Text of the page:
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When discussing whether Muslims can successfully integrate into American culture, it is important to consider the political component of Islamic teachings known as Sharia Law.

For Islam, Sharia Law is supposed to be the supreme law of the land, overriding all else. But in the United States the Constitution is considered Supreme. So if there is a conflict between the two legal systems, this creates what might be considered aa a political logical contradiction.

If two legal systems which contradict each other are accepted as compatible, then one can deduce any result (A contradiction implies any conclusion). Because of this it is imperative to resolve whether there is a contradiction or not.


note: a referee has claimed that this question does not show research effort. That is false. This is a version of a well-researched and documented question. One source, www.politicalislam.com claims that there is a contradiction in values. Other sources claim there is no contradiction in values.

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    There is no conflict with our legal system qua law for the simple reason it is not law here, period. However, there could be some issues enter via First Amendment. This is my quick take on it. Transfer to LegalSE? – Gordon Jul 2 '19 at 4:37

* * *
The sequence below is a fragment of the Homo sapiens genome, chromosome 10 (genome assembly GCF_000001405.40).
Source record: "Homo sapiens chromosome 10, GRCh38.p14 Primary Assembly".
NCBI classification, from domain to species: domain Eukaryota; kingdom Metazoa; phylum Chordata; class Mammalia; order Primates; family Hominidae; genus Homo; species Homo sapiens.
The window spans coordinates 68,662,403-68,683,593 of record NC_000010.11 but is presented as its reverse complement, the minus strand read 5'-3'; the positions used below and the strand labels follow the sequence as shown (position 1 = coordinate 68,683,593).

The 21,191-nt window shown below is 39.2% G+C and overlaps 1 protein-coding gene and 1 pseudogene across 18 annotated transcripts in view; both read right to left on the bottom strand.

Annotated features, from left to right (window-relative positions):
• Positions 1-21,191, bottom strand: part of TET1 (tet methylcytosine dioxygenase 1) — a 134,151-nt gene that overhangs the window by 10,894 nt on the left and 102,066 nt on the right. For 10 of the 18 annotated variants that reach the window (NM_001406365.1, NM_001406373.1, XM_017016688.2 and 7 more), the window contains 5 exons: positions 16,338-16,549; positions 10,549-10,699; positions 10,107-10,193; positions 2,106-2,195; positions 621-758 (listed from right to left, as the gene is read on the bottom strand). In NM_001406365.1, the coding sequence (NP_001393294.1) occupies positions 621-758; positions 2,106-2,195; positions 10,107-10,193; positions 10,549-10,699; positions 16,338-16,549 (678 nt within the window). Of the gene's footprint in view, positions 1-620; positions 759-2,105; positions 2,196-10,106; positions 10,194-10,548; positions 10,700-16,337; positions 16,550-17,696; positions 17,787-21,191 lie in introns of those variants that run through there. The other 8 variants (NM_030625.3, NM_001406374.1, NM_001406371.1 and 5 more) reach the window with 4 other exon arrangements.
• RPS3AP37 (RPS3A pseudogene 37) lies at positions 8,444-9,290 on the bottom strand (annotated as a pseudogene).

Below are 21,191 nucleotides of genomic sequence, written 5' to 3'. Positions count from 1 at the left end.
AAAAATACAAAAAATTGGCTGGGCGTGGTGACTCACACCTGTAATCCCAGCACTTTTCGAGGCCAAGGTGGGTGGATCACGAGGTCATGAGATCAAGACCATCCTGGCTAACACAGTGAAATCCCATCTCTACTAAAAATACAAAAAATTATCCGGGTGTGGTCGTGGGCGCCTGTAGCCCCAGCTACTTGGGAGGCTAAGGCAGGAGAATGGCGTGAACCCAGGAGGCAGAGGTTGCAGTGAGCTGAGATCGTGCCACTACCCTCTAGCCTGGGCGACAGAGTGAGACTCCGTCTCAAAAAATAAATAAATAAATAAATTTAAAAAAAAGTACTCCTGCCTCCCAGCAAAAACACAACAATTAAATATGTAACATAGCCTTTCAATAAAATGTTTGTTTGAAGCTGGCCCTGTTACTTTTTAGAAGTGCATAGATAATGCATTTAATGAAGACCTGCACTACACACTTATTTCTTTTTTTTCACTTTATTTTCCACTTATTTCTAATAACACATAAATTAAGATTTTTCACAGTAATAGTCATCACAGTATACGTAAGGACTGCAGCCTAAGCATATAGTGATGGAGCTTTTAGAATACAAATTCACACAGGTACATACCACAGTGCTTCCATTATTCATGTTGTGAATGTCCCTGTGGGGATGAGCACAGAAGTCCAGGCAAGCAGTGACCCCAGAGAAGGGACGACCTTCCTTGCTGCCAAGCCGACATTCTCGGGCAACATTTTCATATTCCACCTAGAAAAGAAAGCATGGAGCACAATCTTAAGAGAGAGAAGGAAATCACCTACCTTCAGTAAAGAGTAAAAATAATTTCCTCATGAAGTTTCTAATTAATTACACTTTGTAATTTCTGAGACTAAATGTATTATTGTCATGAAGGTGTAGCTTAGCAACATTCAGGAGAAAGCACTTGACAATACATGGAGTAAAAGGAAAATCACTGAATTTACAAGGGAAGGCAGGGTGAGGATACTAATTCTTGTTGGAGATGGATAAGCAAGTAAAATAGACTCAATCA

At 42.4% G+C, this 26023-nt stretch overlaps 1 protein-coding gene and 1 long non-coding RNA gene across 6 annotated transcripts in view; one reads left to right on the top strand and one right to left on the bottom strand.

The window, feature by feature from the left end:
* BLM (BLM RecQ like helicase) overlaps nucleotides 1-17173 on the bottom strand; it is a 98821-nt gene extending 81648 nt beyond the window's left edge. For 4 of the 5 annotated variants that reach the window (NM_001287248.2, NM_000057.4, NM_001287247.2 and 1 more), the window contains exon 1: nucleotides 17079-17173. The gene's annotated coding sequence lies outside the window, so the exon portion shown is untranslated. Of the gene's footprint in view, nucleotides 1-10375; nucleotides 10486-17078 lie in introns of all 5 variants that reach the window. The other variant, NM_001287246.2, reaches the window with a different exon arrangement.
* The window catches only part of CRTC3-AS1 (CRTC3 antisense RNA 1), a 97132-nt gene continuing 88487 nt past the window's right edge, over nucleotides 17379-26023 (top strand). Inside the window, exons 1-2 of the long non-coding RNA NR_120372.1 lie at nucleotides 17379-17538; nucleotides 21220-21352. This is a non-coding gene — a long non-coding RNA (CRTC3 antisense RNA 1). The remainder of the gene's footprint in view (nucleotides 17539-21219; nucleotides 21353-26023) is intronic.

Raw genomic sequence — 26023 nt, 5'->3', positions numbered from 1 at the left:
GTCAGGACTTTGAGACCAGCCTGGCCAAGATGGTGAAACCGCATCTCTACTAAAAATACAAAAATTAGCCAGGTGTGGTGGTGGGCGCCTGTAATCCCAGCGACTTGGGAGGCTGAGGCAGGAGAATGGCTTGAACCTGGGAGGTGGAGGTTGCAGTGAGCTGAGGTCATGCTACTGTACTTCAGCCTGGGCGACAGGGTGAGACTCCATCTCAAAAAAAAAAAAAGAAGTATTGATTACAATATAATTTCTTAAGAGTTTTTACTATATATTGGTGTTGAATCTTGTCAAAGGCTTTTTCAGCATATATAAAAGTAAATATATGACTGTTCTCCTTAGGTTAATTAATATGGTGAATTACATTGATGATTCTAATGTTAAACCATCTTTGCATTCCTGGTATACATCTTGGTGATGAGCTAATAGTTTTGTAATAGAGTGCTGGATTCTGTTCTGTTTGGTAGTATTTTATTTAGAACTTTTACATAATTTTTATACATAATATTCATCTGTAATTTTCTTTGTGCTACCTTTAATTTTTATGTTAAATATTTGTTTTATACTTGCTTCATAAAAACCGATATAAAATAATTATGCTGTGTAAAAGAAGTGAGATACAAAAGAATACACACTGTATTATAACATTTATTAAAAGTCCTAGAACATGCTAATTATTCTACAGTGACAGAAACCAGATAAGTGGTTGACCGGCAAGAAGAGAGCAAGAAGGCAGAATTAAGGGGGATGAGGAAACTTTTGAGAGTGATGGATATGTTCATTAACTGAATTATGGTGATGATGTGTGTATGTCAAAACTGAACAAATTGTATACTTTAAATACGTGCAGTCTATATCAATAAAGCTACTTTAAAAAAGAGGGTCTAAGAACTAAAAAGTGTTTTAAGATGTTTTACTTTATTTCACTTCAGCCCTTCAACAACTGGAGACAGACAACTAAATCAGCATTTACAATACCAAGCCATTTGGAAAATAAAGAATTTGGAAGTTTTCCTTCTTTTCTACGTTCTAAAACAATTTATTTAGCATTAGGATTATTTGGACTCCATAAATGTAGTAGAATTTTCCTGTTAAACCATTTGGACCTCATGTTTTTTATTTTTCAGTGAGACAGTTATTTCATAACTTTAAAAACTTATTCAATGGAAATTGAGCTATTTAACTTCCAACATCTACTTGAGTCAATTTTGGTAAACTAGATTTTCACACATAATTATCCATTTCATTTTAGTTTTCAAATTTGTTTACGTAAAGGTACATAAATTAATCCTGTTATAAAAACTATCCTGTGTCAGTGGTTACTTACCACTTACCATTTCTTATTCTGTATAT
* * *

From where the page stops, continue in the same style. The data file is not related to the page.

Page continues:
• Here are some examples of where Sharia Law has been accepted in the US: (1) zwemercenter.com/… ; (2) huffpost.com/entry/sharia-law-usa-states-ban_n_3660813 – Sacrebleu The Prophet Jul 2 '19 at 4:47
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    "If two legal systems which contradict each other are accepted as compatible, then one can deduce any result". This would be true if one used formal classical logic, but that is not how legal reasoning works. Laws often clash even within a single legal system, the result is not explosion but prioritization, one of the conflicting norms is taken to take precedence (US Constitution in this case). Informal argumentation is not modeled well by classical logic, which is why your question is better suited for Law SE. – Conifold Jul 2 '19 at 6:28
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    I took a look at your first set of cases again, and it really makes my point. Note that the US Courts are the "decider" (based on our law, statutes, cases, treaties, etc. ) they hold all the "chips" to put it crudely. Laws can be changed, the Constitution amended in the future with who knows what changes, but the very fact you are in a US court today, state, federal etc makes a very basic point. – Gordon Jul 2 '19 at 8:09
  • The Koran does not describe "Sharia Law". Taking religious habits described in the Koran and collected and supplemented in the Sharia as law is but a single tradition of it, and not necessarily a truthful one at that. Nowhere in the Koran it is stated that states should prescribe the habits as law, it is in conflict with the comparatively lenient position towards tolerance within the Koran. That being said, the third hit on Google has a Washington Post interview with a Muslim professor on that... – Philip Klöcking Jul 2 '19 at 11:48
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From Huff Post you cited: "In the United States, there are no Islamic courts, but judges sometimes have to consider Islamic law in their decisions. For example, a judge may have to recognize the validity of an Islamic marriage contract from a Muslim country in order to grant a divorce in America."

Note this is a US State Court deciding what to use looked at through the lens of State law.

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